During fiscal 2010, Justice increased its direct sourcing penetration from its previous levels.  Through Justice’s sourcing offices in Seoul, South Korea, and Shanghai and Hong Kong in China, Justice continues to develop and expand relationships with manufacturing partners within sourcing networks, enabling Justice to control the quality of goods, while achieving speed to market and better/favorable pricing.  With Justice’s successful sourcing operations, Justice is able to eliminate the middleman, reduce costs and increase initial markup.  Justice has registered marks in foreign countries to the degree necessary to protect these marks, although there may be restrictions on the use of these marks in a limited number of foreign jurisdictions.


 
4

 

Store Locations

Virtually all of our stores are open seven days a week and most evenings.  As of July 31, 2010, we operated 2,477 stores in 48 states, the District of Columbia and Puerto Rico.  Our dressbarn stores are more concentrated in the northeast while our maurices stores are more concentrated in the midwest.  Our Justice stores are located primarily in shopping malls and off-mall power centers throughout the United States.

During fiscal 2010, no store accounted for as much as 1% of our total sales.  The table below indicates the type of shopping facility in which the stores were located:

Type of Facility
 
dressbarn
Stores
   
maurices
Stores
   
Justice
Stores
   
Total
 
                         
Strip Shopping Centers
    582       431       230       1,243  
                                 
Free Standing, Downtown and Enclosed Malls
    53       290       474       817  
                                 
Outlet Malls and Outlet Strip Centers
    191       29       71       291  
                                 
Lifestyle Centers
    7       7       112       126  
                                 
Total
    833       757       887       2,477  

As of July 31, 2010, our stores had a total of 13.8 million square feet, consisting of dressbarn with 6.4 million square feet, maurices with 3.7 million square feet and Justice with 3.7 million square feet.  All of our store locations are leased.  Our leases often contain renewal options and termination clauses, particularly in the early years of a lease, if specified sales volumes are not achieved.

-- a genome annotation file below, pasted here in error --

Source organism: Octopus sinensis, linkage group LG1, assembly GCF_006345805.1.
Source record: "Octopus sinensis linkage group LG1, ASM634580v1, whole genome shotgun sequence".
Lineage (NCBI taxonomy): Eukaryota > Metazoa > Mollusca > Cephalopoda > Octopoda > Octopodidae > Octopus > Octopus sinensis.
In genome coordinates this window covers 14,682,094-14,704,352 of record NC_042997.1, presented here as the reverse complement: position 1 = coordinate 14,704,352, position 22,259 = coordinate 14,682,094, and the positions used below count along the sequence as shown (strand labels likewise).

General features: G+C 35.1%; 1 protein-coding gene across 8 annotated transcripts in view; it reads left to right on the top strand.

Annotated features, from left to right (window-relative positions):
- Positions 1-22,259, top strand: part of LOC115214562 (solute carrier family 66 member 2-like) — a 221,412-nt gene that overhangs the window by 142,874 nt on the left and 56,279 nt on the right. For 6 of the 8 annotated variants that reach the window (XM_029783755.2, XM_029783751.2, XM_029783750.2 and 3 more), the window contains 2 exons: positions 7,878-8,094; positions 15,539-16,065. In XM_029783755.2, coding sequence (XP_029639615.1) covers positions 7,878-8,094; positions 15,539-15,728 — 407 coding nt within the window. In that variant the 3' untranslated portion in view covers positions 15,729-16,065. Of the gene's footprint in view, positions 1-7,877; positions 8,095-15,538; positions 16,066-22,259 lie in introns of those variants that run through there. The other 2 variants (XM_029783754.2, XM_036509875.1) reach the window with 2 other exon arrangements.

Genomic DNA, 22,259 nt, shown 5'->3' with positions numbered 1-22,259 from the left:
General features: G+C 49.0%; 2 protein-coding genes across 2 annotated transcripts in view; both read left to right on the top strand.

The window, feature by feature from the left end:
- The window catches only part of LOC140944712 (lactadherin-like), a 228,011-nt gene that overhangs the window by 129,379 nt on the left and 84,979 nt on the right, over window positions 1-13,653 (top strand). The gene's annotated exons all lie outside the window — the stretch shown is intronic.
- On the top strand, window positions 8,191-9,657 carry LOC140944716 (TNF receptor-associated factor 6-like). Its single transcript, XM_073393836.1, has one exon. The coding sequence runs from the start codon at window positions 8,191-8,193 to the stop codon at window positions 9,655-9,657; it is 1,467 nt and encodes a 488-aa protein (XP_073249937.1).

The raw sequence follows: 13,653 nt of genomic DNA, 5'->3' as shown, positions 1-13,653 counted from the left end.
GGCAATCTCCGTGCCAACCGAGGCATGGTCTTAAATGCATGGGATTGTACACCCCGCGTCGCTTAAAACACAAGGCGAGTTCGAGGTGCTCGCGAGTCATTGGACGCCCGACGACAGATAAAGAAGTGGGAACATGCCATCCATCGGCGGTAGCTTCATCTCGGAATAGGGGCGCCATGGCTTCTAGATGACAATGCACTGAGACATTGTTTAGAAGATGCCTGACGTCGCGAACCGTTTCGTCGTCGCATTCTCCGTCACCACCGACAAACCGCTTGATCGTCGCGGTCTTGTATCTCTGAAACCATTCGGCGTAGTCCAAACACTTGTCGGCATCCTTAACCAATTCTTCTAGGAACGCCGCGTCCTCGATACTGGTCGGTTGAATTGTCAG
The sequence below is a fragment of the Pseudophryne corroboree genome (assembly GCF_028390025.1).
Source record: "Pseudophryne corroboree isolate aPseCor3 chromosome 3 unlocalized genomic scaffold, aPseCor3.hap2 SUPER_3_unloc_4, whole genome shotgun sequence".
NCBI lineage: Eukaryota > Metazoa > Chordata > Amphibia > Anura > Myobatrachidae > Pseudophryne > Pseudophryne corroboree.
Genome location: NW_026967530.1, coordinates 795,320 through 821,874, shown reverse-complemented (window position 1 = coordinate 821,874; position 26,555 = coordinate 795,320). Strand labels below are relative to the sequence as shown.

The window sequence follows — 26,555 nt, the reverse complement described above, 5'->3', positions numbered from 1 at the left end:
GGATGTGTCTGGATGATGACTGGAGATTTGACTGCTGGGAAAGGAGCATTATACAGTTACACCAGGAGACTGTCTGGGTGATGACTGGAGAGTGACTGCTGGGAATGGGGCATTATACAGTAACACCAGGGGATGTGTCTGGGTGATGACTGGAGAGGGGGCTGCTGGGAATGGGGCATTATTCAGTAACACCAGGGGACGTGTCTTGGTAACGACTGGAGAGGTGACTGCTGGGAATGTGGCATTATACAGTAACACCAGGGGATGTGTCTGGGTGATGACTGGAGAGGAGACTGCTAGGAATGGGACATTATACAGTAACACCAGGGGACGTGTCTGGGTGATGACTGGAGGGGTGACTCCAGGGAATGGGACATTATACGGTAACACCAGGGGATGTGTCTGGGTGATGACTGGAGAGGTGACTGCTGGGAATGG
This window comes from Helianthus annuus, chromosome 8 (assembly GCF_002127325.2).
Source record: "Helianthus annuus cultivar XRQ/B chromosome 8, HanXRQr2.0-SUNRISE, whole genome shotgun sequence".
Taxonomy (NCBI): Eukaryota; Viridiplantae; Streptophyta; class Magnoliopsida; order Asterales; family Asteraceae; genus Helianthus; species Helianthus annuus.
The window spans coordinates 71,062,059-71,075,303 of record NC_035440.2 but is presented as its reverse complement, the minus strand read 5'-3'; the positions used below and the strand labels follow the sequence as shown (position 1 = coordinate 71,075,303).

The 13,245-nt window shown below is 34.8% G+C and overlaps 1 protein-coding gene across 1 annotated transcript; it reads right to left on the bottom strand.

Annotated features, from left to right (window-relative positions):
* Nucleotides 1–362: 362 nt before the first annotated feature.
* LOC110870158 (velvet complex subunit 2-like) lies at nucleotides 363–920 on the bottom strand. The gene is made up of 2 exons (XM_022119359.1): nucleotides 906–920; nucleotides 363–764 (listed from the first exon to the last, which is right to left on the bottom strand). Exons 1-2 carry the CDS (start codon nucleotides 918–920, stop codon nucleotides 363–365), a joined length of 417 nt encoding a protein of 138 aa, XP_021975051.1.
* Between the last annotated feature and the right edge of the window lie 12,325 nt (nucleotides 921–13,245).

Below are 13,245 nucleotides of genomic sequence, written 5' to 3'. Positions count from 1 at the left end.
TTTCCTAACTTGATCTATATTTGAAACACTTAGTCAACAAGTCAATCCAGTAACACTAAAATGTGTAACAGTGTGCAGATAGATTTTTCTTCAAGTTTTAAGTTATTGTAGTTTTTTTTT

Store Count by Segment
   
Fiscal 2010
   
Fiscal 2009
   
Fiscal 2008
 
   
Total
   
dressbarn
Stores
   
maurices
Stores
   
Justice
Stores
   
Total
   
dressbarn
Stores
   
maurices
Stores
   
Total
   
dressbarn
Stores
   
maurices
Stores
 
Stores (Beginning   of Period) (a)
    2,465       838       721       906       1,503       826       677       1,426       819       607  
Stores Opened (b)
    64       14       39       11       80       31       49       107       35       72  
Stores Closed (c)
    (52 )     (19 )     (3 )     (30 )     (24 )     (19 )     (5 )     (30 )     (28 )     (2 )
Stores (End of Period)
    2,477       833       757       887       1,559       838       721       1,503       826       677  

(a) Includes Justice’s store balance as of the date of the Justice Merger.

(b) Appropriate locations are identified for store expansion.

(c) We evaluate store-level performance in order to close or relocate underperforming stores.


 
5

 

Office and Distribution Centers